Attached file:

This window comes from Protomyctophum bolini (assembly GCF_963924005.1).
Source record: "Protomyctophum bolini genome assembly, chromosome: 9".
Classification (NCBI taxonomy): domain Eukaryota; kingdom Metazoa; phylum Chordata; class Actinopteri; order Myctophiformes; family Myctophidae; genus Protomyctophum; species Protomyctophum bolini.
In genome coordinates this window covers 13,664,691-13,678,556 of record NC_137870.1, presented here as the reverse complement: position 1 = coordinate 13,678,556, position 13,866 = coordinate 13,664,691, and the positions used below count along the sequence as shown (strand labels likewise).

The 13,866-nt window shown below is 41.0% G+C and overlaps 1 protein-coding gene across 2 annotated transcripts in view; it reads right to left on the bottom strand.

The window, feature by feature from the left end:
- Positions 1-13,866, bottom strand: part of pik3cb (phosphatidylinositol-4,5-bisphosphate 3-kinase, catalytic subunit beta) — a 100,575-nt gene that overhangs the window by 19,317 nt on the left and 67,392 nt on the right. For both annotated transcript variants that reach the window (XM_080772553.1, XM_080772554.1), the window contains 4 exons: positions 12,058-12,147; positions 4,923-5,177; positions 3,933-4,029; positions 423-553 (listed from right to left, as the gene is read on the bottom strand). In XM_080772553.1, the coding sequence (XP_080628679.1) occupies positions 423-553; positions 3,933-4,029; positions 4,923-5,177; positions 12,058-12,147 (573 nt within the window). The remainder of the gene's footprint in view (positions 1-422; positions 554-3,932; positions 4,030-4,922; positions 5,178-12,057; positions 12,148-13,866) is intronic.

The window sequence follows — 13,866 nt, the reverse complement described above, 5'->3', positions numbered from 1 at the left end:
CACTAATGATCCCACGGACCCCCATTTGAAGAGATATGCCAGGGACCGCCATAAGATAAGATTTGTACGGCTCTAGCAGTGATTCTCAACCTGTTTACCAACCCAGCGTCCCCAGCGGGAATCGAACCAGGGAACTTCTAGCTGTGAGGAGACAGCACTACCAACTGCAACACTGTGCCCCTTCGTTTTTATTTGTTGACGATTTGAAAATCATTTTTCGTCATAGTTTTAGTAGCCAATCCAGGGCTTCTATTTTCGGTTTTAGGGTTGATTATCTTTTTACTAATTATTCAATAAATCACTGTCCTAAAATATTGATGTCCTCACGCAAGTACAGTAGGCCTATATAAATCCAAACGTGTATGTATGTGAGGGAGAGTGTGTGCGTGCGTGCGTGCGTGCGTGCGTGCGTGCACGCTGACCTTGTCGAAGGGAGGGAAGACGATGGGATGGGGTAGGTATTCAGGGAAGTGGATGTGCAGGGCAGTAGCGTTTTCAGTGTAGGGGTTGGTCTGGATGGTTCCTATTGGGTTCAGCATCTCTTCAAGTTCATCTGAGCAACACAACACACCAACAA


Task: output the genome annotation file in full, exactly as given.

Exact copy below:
This window comes from Protomyctophum bolini (assembly GCF_963924005.1).
Source record: "Protomyctophum bolini genome assembly, chromosome: 9".
Classification (NCBI taxonomy): domain Eukaryota; kingdom Metazoa; phylum Chordata; class Actinopteri; order Myctophiformes; family Myctophidae; genus Protomyctophum; species Protomyctophum bolini.
In genome coordinates this window covers 13,664,691-13,678,556 of record NC_137870.1, presented here as the reverse complement: position 1 = coordinate 13,678,556, position 13,866 = coordinate 13,664,691, and the positions used below count along the sequence as shown (strand labels likewise).

The 13,866-nt window shown below is 41.0% G+C and overlaps 1 protein-coding gene across 2 annotated transcripts in view; it reads right to left on the bottom strand.

The window, feature by feature from the left end:
- Positions 1-13,866, bottom strand: part of pik3cb (phosphatidylinositol-4,5-bisphosphate 3-kinase, catalytic subunit beta) — a 100,575-nt gene that overhangs the window by 19,317 nt on the left and 67,392 nt on the right. For both annotated transcript variants that reach the window (XM_080772553.1, XM_080772554.1), the window contains 4 exons: positions 12,058-12,147; positions 4,923-5,177; positions 3,933-4,029; positions 423-553 (listed from right to left, as the gene is read on the bottom strand). In XM_080772553.1, the coding sequence (XP_080628679.1) occupies positions 423-553; positions 3,933-4,029; positions 4,923-5,177; positions 12,058-12,147 (573 nt within the window). The remainder of the gene's footprint in view (positions 1-422; positions 554-3,932; positions 4,030-4,922; positions 5,178-12,057; positions 12,148-13,866) is intronic.

The window sequence follows — 13,866 nt, the reverse complement described above, 5'->3', positions numbered from 1 at the left end:
CACTAATGATCCCACGGACCCCCATTTGAAGAGATATGCCAGGGACCGCCATAAGATAAGATTTGTACGGCTCTAGCAGTGATTCTCAACCTGTTTACCAACCCAGCGTCCCCAGCGGGAATCGAACCAGGGAACTTCTAGCTGTGAGGAGACAGCACTACCAACTGCAACACTGTGCCCCTTCGTTTTTATTTGTTGACGATTTGAAAATCATTTTTCGTCATAGTTTTAGTAGCCAATCCAGGGCTTCTATTTTCGGTTTTAGGGTTGATTATCTTTTTACTAATTATTCAATAAATCACTGTCCTAAAATATTGATGTCCTCACGCAAGTACAGTAGGCCTATATAAATCCAAACGTGTATGTATGTGAGGGAGAGTGTGTGCGTGCGTGCGTGCGTGCGTGCGTGCGTGCACGCTGACCTTGTCGAAGGGAGGGAAGACGATGGGATGGGGTAGGTATTCAGGGAAGTGGATGTGCAGGGCAGTAGCGTTTTCAGTGTAGGGGTTGGTCTGGATGGTTCCTATTGGGTTCAGCATCTCTTCAAGTTCATCTGAGCAACACAACACACCAACAA